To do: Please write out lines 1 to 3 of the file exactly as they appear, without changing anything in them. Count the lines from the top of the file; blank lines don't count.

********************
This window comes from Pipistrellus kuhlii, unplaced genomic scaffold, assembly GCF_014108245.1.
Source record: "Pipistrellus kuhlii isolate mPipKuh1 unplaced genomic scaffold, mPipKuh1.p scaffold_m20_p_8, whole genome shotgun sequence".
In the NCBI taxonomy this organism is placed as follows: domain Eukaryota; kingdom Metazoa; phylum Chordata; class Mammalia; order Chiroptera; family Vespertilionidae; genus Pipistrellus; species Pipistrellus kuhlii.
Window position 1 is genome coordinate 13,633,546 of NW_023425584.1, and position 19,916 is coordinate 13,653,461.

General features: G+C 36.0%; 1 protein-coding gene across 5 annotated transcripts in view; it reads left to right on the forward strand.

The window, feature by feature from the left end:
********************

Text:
This window comes from Pipistrellus kuhlii, unplaced genomic scaffold, assembly GCF_014108245.1.
Source record: "Pipistrellus kuhlii isolate mPipKuh1 unplaced genomic scaffold, mPipKuh1.p scaffold_m20_p_8, whole genome shotgun sequence".
In the NCBI taxonomy this organism is placed as follows: domain Eukaryota; kingdom Metazoa; phylum Chordata; class Mammalia; order Chiroptera; family Vespertilionidae; genus Pipistrellus; species Pipistrellus kuhlii.